COVID-19 Increasing Racial Disparities

Tue, November 10, 2020 10:34 AM | Marsha Grant (Administrator)

COCHS Weekly Update: November 10, 2020

Marshall Project: When Going to the Hospital Is Just as Bad as Jail

States and cities have long struggled with a dearth of mental health care funding, and whether to put that limited money toward more in-patient psychiatric beds or community mental health care. This tension has only gotten worse during the pandemic, now that government budgets have been gutted, some psychiatric hospitals have become COVID hotspots, and mental health issues like anxiety and depression are on the rise. Just as communities of color experience more police violence, they also face disparities in the existing mental health system. Alameda County, California, has the highest rate of psychiatric holds in the state—over three-times the California average. Black people make up over a third of those brought to the hospital’s emergency psychiatric ward, but just a tenth of the county population overall.

The Sacramento Bee: California must reduce jail and prison populations to fight COVID-19 — and racism

A California Court of Appeals recently ordered the San Quentin State Prison to halve its inmate population. While some states and localities have taken steps to reduce incarceration, the overall effect has been negligible. Even though jail populations plunged and prison populations decreased, there are nearly five times as many COVID-19 cases per capita among incarcerated people than in the general population. Most people who are released from incarceration are returning to a community that has been harmed by both the virus and economic recession, not to mention a history of mass incarceration. COVID-19 has exposed the flaws of a system that focuses its effects on Black, Hispanic and Native American people. Fighting against COVID-19 in prisons and jails with decarceration and improvements in health care won’t just control outbreaks, it is also fighting racism.

Undark: Is Mass Incarceration Driving Racial Disparities in the Pandemic?

Encompassing nearly 100 acres, the Cook County Department of Corrections is one of the largest single-site jails in the country. The jail currently houses about 5,400 detainees daily, most of them awaiting trial, and employs more than 3,000 staff. The County, as it’s known across Chicago, has been cited for a laundry list of civil rights violations since the 1970s. This year, the County earned another dubious distinction: It was home to one of the country’s largest Covid-19 outbreaks at the height of the pandemic in the spring. By the end of April, 628 detainees and 279 staff had tested positive. Yet an underappreciated paper published in June suggests that the virus outbreak rippled far beyond those concrete walls. It showed that 16 percent, or about one in every six, of all Covid-19 cases in Chicago and across Illinois could be traced to people cycling in and out of Cook County Jail. As a result, the authors reveal a strong correlation between incarceration and Covid-19 cases in the region, especially in African American communities.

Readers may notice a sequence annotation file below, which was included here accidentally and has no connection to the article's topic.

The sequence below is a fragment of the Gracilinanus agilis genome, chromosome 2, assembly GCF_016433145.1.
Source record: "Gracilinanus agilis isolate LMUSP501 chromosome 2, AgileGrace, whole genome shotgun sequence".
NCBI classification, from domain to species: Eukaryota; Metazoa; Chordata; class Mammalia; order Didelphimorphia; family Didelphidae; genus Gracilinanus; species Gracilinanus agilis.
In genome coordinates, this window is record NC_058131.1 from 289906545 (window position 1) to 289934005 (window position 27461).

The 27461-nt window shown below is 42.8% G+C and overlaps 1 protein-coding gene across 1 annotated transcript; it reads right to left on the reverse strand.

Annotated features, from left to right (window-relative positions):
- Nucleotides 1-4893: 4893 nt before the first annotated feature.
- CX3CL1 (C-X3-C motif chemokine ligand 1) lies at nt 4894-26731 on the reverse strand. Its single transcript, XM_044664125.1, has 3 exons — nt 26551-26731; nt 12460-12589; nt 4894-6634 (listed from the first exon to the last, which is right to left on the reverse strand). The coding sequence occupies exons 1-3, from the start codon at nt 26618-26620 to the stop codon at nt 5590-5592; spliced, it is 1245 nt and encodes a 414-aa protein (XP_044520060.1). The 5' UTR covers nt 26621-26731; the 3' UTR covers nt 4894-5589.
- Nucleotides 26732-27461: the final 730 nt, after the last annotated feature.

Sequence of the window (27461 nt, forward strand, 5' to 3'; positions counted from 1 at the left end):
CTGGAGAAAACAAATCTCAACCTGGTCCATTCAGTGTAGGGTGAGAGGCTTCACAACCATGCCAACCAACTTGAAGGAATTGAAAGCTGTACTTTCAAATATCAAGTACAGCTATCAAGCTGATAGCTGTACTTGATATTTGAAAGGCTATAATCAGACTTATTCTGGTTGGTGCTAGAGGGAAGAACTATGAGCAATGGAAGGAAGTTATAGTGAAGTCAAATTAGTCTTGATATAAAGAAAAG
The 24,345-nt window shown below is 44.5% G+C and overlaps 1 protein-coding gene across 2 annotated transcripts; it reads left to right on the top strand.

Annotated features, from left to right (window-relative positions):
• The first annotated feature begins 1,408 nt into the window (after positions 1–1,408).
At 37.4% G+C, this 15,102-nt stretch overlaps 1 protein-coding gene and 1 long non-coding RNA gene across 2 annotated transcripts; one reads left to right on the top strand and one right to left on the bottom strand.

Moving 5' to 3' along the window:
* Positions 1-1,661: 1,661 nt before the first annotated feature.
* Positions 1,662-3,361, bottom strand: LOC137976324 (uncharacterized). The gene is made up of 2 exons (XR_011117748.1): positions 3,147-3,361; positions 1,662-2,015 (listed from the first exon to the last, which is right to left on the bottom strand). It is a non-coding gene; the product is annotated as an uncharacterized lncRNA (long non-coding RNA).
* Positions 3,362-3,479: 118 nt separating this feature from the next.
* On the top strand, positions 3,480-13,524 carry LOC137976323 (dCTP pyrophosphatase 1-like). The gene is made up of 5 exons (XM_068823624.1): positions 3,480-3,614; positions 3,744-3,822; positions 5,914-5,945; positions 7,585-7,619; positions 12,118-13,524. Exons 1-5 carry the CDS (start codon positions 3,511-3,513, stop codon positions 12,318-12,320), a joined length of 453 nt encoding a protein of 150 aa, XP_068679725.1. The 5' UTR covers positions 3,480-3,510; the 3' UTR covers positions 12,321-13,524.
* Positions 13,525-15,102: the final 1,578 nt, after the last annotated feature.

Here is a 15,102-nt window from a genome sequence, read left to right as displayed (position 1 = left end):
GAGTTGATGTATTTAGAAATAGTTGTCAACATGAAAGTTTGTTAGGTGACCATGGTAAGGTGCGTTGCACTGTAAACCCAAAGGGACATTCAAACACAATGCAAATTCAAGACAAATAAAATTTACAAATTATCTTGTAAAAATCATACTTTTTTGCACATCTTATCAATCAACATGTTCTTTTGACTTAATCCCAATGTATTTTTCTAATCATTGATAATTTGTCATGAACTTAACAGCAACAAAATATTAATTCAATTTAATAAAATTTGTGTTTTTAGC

NBC Los Angeles: Drop in Jail Population Due to COVID Failed to Cut Number of Black or Mentally Ill Inmates

The release of thousands of inmates from Los Angeles County jails in response to the coronavirus failed to reduce the proportion of mentally ill inmates or racial disparities in the lockups, both of which are on the rise, according to a county report released Monday. That number would need to be cut significantly further in order to support closing the downtown jail, which was built in 1963 and houses roughly 4,000 of the more than 13,000 individuals held in custody countywide, based on an Aug. 19 point-in-time count. Based on that count, the proportion of both Black men and women in county jails has increased since before the virus struck. Black people made up 29% of the jail population pre-COVID and 31% on Aug. 19, while the number of white inmates dropped from 15% to 12%.

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